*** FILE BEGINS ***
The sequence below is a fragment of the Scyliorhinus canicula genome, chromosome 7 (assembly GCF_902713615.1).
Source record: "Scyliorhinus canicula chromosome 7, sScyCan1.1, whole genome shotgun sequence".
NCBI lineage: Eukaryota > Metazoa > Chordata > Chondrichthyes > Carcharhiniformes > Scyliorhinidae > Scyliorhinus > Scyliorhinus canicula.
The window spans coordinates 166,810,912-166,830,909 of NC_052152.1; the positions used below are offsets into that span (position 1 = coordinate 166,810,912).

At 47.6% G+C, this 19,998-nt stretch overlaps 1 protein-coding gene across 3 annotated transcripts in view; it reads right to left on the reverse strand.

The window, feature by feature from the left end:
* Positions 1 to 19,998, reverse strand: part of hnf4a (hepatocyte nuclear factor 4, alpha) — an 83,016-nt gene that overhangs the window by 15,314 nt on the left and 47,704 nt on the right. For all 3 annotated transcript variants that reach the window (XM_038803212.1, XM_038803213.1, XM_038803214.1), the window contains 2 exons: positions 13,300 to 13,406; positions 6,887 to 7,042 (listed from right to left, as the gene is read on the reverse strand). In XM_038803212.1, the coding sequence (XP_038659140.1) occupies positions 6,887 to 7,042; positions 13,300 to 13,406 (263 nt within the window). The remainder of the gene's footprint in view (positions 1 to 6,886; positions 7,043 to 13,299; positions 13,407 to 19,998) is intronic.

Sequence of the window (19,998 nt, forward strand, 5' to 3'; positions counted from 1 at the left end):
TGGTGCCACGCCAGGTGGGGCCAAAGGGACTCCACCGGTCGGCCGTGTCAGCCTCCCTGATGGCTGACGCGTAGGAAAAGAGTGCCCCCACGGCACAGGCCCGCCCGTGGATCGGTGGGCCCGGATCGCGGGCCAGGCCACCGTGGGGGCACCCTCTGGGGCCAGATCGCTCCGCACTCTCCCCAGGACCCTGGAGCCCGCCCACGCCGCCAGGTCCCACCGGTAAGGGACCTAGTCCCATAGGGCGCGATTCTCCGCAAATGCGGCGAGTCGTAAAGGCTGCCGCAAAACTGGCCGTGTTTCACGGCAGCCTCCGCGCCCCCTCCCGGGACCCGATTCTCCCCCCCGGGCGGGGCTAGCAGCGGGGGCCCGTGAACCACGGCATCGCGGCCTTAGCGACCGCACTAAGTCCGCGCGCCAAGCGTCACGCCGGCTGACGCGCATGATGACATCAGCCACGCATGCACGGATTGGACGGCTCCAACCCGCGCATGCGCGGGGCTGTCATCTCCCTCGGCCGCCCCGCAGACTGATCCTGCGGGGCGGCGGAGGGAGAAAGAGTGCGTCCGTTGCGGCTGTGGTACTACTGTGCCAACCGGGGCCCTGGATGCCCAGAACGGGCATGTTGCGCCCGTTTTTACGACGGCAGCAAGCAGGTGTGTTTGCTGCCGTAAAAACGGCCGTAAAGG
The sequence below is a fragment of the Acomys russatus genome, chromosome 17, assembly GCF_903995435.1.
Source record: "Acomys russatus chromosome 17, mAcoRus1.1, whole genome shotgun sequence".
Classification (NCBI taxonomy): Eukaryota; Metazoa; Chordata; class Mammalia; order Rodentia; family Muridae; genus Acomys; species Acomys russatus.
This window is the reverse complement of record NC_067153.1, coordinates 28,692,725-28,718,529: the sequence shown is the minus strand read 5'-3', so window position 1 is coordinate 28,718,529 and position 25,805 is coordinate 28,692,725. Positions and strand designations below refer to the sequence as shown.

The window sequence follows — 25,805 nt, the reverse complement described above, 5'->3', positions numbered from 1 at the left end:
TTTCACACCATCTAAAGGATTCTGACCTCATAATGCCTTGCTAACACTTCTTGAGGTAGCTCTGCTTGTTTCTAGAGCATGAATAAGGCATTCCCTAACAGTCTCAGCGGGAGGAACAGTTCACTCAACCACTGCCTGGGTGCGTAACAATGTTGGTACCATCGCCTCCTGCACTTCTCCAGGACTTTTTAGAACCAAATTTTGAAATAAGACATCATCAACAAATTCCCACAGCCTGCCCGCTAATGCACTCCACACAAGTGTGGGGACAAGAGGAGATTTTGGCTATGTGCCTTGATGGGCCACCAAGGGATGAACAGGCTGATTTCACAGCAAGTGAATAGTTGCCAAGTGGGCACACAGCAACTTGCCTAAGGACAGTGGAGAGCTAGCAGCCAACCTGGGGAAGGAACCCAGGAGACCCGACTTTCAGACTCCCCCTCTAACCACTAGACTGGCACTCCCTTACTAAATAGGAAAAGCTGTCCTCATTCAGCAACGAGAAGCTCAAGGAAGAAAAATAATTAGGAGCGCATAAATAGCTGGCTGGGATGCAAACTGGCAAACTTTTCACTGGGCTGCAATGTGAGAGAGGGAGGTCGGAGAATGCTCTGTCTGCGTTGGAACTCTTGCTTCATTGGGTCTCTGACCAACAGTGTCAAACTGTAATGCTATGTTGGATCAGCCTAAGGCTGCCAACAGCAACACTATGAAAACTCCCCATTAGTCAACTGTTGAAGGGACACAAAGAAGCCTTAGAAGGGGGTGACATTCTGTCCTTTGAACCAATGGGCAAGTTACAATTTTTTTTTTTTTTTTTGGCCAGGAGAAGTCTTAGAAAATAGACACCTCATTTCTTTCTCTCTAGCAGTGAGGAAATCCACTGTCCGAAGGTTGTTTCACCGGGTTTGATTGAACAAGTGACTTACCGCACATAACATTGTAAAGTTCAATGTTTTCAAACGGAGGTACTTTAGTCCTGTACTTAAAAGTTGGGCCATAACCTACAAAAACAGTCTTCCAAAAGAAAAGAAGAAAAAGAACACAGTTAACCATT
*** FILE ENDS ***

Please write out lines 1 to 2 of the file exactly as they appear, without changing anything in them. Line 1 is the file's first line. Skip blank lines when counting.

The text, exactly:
The sequence below is a fragment of the Scyliorhinus canicula genome, chromosome 7 (assembly GCF_902713615.1).
Source record: "Scyliorhinus canicula chromosome 7, sScyCan1.1, whole genome shotgun sequence".